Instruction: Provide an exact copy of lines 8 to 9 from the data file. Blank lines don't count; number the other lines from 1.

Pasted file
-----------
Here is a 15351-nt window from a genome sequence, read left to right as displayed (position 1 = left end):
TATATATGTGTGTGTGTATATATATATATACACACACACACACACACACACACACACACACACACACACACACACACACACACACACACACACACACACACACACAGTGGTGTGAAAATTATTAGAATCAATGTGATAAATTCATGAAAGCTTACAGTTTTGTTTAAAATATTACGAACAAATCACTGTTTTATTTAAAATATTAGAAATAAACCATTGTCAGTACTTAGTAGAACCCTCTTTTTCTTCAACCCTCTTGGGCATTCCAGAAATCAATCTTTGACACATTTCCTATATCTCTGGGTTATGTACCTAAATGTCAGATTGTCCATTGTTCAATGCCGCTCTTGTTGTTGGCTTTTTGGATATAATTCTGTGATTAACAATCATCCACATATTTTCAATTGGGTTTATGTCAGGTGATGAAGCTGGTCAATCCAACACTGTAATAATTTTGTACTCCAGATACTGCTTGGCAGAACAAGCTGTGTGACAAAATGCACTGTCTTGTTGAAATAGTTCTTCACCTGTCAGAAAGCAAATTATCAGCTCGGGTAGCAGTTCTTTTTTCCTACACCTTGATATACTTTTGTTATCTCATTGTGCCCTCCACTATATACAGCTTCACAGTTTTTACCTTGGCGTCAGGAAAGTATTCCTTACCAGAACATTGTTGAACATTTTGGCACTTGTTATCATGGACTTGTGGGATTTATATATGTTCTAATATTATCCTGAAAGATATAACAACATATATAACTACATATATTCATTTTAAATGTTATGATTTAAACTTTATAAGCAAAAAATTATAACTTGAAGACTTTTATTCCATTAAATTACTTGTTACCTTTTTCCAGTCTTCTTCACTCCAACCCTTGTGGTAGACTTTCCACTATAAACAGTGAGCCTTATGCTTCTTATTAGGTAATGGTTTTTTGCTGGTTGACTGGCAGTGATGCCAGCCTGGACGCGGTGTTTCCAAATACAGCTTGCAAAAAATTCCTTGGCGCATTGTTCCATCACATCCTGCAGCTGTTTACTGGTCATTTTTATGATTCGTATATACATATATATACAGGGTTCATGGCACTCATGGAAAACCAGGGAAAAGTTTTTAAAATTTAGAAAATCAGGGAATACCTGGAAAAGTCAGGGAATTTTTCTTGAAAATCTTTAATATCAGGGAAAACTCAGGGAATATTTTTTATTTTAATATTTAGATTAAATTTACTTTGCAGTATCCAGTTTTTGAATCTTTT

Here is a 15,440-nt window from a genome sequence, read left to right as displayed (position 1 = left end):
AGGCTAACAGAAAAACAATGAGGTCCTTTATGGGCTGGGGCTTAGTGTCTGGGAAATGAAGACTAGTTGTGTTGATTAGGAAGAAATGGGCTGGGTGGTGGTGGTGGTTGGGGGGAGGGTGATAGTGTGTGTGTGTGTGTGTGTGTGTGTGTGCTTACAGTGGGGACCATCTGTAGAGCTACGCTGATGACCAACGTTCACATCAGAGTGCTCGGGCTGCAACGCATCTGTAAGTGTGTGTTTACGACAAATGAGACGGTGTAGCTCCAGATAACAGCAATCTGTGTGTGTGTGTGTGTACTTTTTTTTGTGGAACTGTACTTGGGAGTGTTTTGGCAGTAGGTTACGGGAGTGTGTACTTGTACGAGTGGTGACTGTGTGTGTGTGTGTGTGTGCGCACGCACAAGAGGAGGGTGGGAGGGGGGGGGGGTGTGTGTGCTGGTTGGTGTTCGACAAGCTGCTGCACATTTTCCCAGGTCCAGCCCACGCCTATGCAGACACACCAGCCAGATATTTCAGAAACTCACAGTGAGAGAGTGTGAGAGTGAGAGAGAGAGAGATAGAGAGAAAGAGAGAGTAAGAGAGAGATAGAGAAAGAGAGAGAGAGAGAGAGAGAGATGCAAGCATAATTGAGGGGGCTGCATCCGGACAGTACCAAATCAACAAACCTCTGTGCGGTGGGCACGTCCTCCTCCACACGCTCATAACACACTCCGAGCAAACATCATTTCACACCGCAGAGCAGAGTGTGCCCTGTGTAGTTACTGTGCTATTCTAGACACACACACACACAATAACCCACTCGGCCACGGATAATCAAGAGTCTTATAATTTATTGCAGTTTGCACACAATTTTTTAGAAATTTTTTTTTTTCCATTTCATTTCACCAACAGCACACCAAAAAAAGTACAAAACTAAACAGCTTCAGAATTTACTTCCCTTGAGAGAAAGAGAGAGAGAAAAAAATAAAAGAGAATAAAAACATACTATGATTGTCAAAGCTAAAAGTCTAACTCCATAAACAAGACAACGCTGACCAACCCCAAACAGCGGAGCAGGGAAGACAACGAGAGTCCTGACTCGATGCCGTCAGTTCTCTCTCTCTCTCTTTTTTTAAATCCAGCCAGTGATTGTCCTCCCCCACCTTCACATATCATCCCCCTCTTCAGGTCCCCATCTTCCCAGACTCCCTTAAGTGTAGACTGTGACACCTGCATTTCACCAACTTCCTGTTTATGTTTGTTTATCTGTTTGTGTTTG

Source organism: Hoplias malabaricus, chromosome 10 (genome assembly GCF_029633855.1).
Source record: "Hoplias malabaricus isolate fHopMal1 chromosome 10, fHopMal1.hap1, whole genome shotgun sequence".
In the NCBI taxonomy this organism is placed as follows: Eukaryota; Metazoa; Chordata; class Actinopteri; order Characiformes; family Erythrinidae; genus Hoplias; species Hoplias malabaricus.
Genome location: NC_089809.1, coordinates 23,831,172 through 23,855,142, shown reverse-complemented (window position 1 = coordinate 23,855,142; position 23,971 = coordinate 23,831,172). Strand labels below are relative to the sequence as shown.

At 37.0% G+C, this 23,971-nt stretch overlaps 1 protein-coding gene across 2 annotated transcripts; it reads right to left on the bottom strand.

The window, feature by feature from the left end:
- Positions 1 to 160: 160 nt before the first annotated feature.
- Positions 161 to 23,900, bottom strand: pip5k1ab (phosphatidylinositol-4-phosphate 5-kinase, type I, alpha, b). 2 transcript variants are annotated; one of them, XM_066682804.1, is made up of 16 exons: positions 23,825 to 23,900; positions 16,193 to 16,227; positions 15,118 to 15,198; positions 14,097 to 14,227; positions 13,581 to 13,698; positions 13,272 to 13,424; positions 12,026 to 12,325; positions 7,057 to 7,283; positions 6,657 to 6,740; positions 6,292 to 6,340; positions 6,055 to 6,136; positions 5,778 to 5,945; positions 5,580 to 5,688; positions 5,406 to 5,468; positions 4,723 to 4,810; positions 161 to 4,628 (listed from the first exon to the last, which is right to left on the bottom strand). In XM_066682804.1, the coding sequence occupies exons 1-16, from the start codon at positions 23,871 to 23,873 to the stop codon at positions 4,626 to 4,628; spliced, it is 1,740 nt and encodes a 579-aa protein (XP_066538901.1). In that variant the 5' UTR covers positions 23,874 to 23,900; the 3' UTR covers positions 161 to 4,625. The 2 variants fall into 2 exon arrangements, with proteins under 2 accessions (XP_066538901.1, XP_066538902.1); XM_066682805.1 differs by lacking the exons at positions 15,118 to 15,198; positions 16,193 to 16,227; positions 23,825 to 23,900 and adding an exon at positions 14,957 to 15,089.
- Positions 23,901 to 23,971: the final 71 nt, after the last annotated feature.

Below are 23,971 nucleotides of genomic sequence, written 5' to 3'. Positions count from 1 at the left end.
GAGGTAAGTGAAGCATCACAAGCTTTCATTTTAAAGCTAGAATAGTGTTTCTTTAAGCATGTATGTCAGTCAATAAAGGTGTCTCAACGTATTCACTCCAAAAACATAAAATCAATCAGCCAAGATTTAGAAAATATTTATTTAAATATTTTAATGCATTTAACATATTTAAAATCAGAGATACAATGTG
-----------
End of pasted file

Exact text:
Genome location: NC_089809.1, coordinates 23,831,172 through 23,855,142, shown reverse-complemented (window position 1 = coordinate 23,855,142; position 23,971 = coordinate 23,831,172). Strand labels below are relative to the sequence as shown.

At 37.0% G+C, this 23,971-nt stretch overlaps 1 protein-coding gene across 2 annotated transcripts; it reads right to left on the bottom strand.